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Clocktower.Monday 3 April 2017 1:10pm

Tainui floods image

Our response to sea-level rise affecting South Dunedin should not wait until the science is settled, the University of Otago's Centre for Sustainability says.

To help with that response, the Centre's researchers have compiled a multi-layered database with superimposed maps.

Put together by summer scholarship student Leigh McKenzie, the database features more than 140 digital layers of information about the at-risk part of greater South Dunedin, including flood hazards, modelled water ponding under different scenarios, house ages and demographic details from the New Zealand Census.

By superimposing these digital maps, agencies can more quickly understand the impacts of sea-level rise or flooding in the vulnerable area on residents, community facilities and infrastructure.

“Even without any detailed analysis, you start to see some interesting things,” Ms McKenzie says.

“For example, the biggest area that is less than one metre above sea-level is around St Kilda East, but the areas most subject to ponding are mainly around Forbury and St Kilda West.

“There are a number of schools and rest homes in these areas, so immediately you start to think about the impacts on young and old.”

Ms McKenzie, a Master of Science student, used ArcG software to create the database, working with Centre Director Dr Janet Stephenson, Deputy Director Dr Caroline Orchiston and Associate Professor Antoni Moore of the School of Surveying.

The main database requires specialist software to use but a simpler version for the public is available.

Dr Orchiston says the centre has been keen to pursue the work since late 2015, when Parliamentary Commissioner for the Environment, Dr Jan Wright, pinpointed South Dunedin as New Zealand's most vulnerable urban area to sea-level rise.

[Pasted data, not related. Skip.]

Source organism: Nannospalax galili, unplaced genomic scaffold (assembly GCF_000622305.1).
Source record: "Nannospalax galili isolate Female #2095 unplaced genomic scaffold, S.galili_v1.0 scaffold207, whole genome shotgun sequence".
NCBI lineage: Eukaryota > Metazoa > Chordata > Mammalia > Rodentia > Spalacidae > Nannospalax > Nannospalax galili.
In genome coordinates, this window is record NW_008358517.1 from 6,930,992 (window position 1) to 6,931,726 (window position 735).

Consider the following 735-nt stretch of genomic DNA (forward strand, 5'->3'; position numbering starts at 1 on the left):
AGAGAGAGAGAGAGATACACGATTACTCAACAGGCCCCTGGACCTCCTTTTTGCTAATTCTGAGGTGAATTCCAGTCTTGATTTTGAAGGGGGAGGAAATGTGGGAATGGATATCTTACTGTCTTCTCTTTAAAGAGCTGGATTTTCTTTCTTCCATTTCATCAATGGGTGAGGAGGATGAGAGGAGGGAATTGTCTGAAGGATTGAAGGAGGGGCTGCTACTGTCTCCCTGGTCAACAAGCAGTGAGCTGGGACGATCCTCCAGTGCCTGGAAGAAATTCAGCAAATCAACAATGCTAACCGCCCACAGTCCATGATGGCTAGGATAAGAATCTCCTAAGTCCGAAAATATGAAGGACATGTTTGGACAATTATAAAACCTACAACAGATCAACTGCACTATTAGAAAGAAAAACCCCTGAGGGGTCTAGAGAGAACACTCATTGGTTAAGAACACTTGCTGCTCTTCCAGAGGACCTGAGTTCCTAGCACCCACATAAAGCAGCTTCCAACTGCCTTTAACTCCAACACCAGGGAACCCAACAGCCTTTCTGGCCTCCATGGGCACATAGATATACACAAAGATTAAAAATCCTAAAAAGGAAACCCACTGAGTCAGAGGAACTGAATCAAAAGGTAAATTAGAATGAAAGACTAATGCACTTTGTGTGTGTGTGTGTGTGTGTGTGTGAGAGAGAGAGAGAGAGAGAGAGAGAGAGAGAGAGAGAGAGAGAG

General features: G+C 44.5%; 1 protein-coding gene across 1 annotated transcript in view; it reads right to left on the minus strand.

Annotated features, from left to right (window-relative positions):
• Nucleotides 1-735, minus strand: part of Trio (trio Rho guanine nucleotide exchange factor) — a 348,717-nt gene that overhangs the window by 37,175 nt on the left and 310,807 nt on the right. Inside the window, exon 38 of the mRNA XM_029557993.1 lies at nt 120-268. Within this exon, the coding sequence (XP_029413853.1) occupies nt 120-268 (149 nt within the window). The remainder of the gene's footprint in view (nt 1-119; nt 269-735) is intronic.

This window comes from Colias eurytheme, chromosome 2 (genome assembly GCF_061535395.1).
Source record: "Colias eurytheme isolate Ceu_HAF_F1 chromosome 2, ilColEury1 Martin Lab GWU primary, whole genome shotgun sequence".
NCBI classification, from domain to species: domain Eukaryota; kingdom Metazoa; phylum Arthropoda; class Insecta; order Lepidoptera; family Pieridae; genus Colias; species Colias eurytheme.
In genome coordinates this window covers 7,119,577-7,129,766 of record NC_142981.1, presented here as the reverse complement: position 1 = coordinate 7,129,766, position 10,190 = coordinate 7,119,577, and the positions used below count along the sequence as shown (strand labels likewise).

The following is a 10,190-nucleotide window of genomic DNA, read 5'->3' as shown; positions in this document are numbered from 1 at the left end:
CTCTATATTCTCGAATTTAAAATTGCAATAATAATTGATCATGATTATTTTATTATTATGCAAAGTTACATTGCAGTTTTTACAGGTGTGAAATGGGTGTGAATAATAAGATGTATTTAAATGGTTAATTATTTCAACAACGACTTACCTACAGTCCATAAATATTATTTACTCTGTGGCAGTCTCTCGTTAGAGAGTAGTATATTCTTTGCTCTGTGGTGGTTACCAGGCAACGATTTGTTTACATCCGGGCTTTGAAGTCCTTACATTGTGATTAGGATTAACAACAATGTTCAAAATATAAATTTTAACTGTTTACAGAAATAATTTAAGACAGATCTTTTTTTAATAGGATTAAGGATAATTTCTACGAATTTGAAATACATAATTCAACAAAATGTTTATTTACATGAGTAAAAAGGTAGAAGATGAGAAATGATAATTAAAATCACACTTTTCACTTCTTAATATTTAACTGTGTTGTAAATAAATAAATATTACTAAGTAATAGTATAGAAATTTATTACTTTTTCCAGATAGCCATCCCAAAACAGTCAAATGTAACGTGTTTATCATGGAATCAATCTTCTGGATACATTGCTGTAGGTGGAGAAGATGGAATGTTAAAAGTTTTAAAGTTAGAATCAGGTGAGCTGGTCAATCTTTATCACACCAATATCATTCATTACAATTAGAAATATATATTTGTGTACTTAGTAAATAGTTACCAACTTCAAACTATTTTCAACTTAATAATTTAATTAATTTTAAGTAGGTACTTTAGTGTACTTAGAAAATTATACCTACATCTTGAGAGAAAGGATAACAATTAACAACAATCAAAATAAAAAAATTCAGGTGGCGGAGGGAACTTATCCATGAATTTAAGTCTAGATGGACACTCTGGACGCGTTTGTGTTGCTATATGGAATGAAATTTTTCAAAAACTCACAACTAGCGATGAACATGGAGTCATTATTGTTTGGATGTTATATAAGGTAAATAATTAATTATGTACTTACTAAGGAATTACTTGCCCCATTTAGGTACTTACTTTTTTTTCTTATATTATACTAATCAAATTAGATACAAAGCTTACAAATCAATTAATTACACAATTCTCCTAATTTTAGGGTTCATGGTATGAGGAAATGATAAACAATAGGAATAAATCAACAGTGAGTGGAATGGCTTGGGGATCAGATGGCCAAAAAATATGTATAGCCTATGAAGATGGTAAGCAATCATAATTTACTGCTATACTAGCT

“The spatial database is an important step because it brings together information from many different agencies and holds it all in one place.”

Dr Stephenson says asking how much sea-level may rise and how soon is important.

“But it shouldn't overshadow the human side of the question, which is, 'who may be affected and how should we respond?'.”

Third-year climatology students at the University will be among the first users of the database.

Department of Geography Associate Professor Nicolas Cullen says South Dunedin's low-lying topography, shallow water table and strong connectivity between sea and groundwater make it highly vulnerable to flooding.

“We want to find out how often major flooding events can be expected to occur in future and also how smaller rainfalls affect groundwater.”

The students will analyse rainfall and groundwater records to see how they are correlated with floods.

The database has been a collaboration between the University, the Dunedin City Council (DCC) and the Otago Regional Council (ORC).

DCC Manager of Events and Community Development, Joy Gunn, says the spatial data collated by the Centre provides a “thorough and really valuable picture of the area”.

“The information will be very useful for the South Dunedin Stakeholder Group, of which the DCC is a member, as it looks at community development initiatives which support community and economic resilience, and community response planning.”

ORC Director of Science, Hazards and Engineering, Dr Gavin Palmer, agreed the data would add to the existing body of knowledge on South Dunedin.

“We are working to identify options for ways the community can adapt to South Dunedin's changing environment, now and for the future.

“This will be a useful dataset to help inform planning so we can respond to the changes in a coordinated and considered way with the community.”

For more information, please contact:

Dr Janet Stephenson
Centre for Sustainability, University of Otago
Tel: 03 479 8779

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